Last updated 8 days ago
Deadline November 1: Icebreaker 6
National Juried Exhibition January 8-31, 2015
The sixth annual juried exhibition sponsored by Ice Cube Gallery, a contemporary artist-run gallery located in the River North Arts District of Denver.
The exhibit has an open theme and artists of every medium are encouraged to enter.
Juror: Lauren Wright, Curator and Artistic Director for the Biennial of the Americas, former curator at Turner Contemporary in Margate, UK. Wright has also developed independent curatorial projects for Tate Modern and served as Asisstant Director for Furtherfield.org, a media arts organization focused on technology and social change.
Entries must be received by November 1, 2014. Entry fee is $35.00 and entitles each artist to enter up to 4 images.
For more info, visit: http://icecubegallery.com/call-for-entries/
Questions? Send to: IceCubeGalleryDenver@gmail.com
Last updated 9 days ago
The art of henna (called mehndi in Hindi & Urdu) has been practiced for over 5000 years in Pakistan, India, Africa and the Middle East. There is some documentation that it is over 9000 years old. Because henna has natural cooling properties, people of the desert, for centuries, have been using henna to cool down their bodies. They make a paste of henna and soak their palms and soles of the feet in it to get an air conditioning affect. They feel its cooling sensation throughout the body for as long as the henna stain remains on their skin. Initially, as the stain faded away, it left patterns on the skin surface which led to ideas to make designs for decorative purposes. In the ancient Egyptian times mummies wore henna designs and it is documented that Cleopatra herself used henna for decorative purposes.
Henna was not only a popular adornment for the rich but the poor, who could not afford jewelry, used it to decorate their bodies as well.
HENNA IN THE WEST
Today people all over the world have adopted the ancient traditions of adorning their bodies with the beautiful natural artwork created from the henna plant. People throughout the west have adopted the eastern tradition in their lives by having their hands and feet painted for weddings, bellies painted while in pregnancy, heads adorned with henna while going through chemotherapy, scars camouflaged to make them unnoticeable, etc.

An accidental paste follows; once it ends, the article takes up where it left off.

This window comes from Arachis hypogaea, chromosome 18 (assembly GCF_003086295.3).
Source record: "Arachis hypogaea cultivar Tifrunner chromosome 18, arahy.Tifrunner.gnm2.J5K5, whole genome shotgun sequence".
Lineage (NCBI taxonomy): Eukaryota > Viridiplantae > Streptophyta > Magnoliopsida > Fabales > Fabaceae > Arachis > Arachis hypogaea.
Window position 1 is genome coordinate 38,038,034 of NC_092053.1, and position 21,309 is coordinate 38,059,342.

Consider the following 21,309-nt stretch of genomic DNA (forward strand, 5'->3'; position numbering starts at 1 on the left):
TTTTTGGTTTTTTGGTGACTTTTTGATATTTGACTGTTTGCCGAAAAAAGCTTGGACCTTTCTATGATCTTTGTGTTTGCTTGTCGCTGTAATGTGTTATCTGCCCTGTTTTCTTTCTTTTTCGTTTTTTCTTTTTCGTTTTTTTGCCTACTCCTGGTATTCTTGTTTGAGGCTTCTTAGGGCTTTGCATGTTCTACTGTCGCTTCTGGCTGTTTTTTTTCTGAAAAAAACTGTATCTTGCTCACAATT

Last updated 24 days ago
A visit to the Salvatore Dali Museum in Figueres and to Dali's home in Port Lligat on the Costa Brava, Spain, was inspiration in 2006 for Peter to enroll in the Philadelphia Academy of Fine Art for art classes and the beginning of a delightful endeavor that has lead Peter Brothman to this window exhibit of some of his artwork. He paints in oils and considers himself a colorist at this point in his painting career. Many of the canvases have philosophic thought and spirituality as the underpinning and represent abstractions on these themes. Peter is continuing his art classes at the Main Line Art Center under the guidance of Kassem Amoudi.
When not painting, Peter practices Endodontics in Bala Cynwyd, teaches at the graduate level at Albert Einstein Medical Center and adores family life with his eight grandchildren.
Peter's work will be on display and for sale at Merion Art & Repro during the month of October.